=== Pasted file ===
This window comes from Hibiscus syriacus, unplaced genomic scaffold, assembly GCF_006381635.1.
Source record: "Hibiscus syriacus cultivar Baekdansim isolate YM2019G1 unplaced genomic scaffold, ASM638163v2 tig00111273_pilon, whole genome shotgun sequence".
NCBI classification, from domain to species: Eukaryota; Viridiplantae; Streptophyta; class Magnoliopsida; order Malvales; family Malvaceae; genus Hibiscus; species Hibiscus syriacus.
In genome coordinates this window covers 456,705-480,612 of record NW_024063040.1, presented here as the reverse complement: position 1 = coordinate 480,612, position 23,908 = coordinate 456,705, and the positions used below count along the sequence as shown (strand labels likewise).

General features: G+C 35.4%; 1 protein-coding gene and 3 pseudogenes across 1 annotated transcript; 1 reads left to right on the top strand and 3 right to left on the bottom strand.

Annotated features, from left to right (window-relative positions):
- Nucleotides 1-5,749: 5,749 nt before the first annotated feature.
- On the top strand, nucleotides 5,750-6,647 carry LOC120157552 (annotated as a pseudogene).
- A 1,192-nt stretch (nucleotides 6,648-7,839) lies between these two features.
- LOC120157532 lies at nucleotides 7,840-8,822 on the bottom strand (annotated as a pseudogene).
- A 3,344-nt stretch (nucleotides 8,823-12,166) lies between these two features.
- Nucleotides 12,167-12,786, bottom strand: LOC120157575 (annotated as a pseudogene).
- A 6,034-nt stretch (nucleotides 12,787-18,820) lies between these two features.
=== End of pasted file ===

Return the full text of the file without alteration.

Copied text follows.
This window comes from Hibiscus syriacus, unplaced genomic scaffold, assembly GCF_006381635.1.
Source record: "Hibiscus syriacus cultivar Baekdansim isolate YM2019G1 unplaced genomic scaffold, ASM638163v2 tig00111273_pilon, whole genome shotgun sequence".
NCBI classification, from domain to species: Eukaryota; Viridiplantae; Streptophyta; class Magnoliopsida; order Malvales; family Malvaceae; genus Hibiscus; species Hibiscus syriacus.
In genome coordinates this window covers 456,705-480,612 of record NW_024063040.1, presented here as the reverse complement: position 1 = coordinate 480,612, position 23,908 = coordinate 456,705, and the positions used below count along the sequence as shown (strand labels likewise).

General features: G+C 35.4%; 1 protein-coding gene and 3 pseudogenes across 1 annotated transcript; 1 reads left to right on the top strand and 3 right to left on the bottom strand.

Annotated features, from left to right (window-relative positions):
- Nucleotides 1-5,749: 5,749 nt before the first annotated feature.
- On the top strand, nucleotides 5,750-6,647 carry LOC120157552 (annotated as a pseudogene).
- A 1,192-nt stretch (nucleotides 6,648-7,839) lies between these two features.
- LOC120157532 lies at nucleotides 7,840-8,822 on the bottom strand (annotated as a pseudogene).
- A 3,344-nt stretch (nucleotides 8,823-12,166) lies between these two features.
- Nucleotides 12,167-12,786, bottom strand: LOC120157575 (annotated as a pseudogene).
- A 6,034-nt stretch (nucleotides 12,787-18,820) lies between these two features.